Network Servers: Everything You Wanted to Know but Were Afraid to Ask
These days, some processors have multiple processor cores on the same chip. The values
given for the number of allowed Windows server processors are for the number of processor chips
(in other words, the sockets on the motherboard).
If you plan to use UNIX, then it depends--some versions of UNIX support multiple
processors; others do not.
Another factor to consider is the job that the server does and whether the server's
tasks are presently bottlenecked by the processor. File and print servers may not need
multiple processors. While they benefit from fast processors, the advantage is not as great
as you might think. It's far more important for a file and a print server to have a lot of
random access memory (RAM) and a fast disk subsystem. Database servers, on the other
hand, are processor-hungry and definitely benefit from as many processors as possible
running at the fastest possible speed. (It's also important for the database server software
to be configured in such a way that it can make optimal use of multiple processors.) Web
servers tend to be modest in their processor requirements--they rely on fast buses, fast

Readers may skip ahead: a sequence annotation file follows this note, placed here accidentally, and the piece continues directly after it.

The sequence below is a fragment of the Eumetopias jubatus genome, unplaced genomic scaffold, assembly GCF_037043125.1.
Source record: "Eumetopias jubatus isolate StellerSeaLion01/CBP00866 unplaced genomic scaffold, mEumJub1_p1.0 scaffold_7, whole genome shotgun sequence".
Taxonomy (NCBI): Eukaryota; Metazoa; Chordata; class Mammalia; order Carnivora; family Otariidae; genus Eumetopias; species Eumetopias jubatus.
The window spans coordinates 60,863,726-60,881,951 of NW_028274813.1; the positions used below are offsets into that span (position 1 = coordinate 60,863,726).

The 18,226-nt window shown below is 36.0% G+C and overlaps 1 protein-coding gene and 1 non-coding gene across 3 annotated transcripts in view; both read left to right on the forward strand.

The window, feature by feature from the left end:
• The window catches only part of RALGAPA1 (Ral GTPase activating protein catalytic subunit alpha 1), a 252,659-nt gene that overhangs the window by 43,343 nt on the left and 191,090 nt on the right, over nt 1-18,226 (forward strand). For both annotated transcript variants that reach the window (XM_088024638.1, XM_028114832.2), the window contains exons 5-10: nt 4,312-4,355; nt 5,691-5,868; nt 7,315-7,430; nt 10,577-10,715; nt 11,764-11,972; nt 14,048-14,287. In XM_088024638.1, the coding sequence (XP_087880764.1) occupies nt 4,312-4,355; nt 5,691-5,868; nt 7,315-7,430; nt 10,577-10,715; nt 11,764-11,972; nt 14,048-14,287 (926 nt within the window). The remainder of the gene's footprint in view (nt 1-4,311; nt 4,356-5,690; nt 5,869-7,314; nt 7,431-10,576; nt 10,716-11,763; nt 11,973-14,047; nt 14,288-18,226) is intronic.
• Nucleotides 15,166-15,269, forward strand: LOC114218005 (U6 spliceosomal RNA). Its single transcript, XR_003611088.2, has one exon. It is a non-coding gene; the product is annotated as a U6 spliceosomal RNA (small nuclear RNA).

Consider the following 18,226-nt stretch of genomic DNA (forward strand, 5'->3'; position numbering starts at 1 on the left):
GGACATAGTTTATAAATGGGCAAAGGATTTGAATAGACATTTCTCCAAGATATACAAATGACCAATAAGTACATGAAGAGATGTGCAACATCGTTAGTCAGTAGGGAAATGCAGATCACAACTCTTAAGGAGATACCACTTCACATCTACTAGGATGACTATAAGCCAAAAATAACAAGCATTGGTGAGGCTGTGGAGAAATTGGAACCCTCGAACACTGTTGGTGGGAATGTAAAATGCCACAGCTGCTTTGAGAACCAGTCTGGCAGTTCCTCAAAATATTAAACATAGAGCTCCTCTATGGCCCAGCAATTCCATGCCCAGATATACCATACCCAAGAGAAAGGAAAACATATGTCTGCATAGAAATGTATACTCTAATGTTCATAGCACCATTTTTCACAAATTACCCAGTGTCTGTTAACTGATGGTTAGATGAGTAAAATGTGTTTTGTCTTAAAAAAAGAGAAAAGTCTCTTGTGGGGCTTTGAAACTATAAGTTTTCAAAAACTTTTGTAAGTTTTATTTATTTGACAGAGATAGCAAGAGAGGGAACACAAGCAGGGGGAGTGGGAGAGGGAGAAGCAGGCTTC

network connections, a lot of RAM, fast disks, and that's about it. A fast processor (or
multiple processors) is nice on most web servers, but it also might be overkill.
Managing multiple processors requires a lot of overhead work on the part of the
operating system. Because of this, having twice as many processors in a computer
doesn't double its processing capability; instead, doubling the processors might improve
the computer's speed by only about 50 percent. Depending on your operating system,
there is also a point of diminishing returns, past which additional processors won't give
you much additional performance. Part of this has to do with how the operating system
handles multiple processors. Another part has to do with the number of threads doing
work in the operating system. (Threads cannot be shared between processors, so if only
two main threads are doing all the work on the system, more than two processors won't
improve your performance by any meaningful amount.)
DEFINE-IT! What's a Thread?
Operating systems that multitask often do so using a mechanism called a thread.
In fact, all modern operating systems use threads, including Windows (from
Windows 95 on up), NetWare, and some versions of UNIX. In operating systems
that make use of threads, each running program runs as a process, which has its
own memory resources and is kept separate from other processes in the computer.
However, the process is divided into different units of work, called threads. These
threads have access to all the resources of the process in which they run and are the
actual "agents of work" within the process. For example, a word processor such
as Microsoft Word might have a thread that accepts typed input from the user and
displays it on the screen, another that handles any printing chores, and others that
constantly check spelling and grammar in the background as the user works. In
this example, the application Word is a single process with multiple threads. In a
multithreaded operating system, every process always has at least one thread.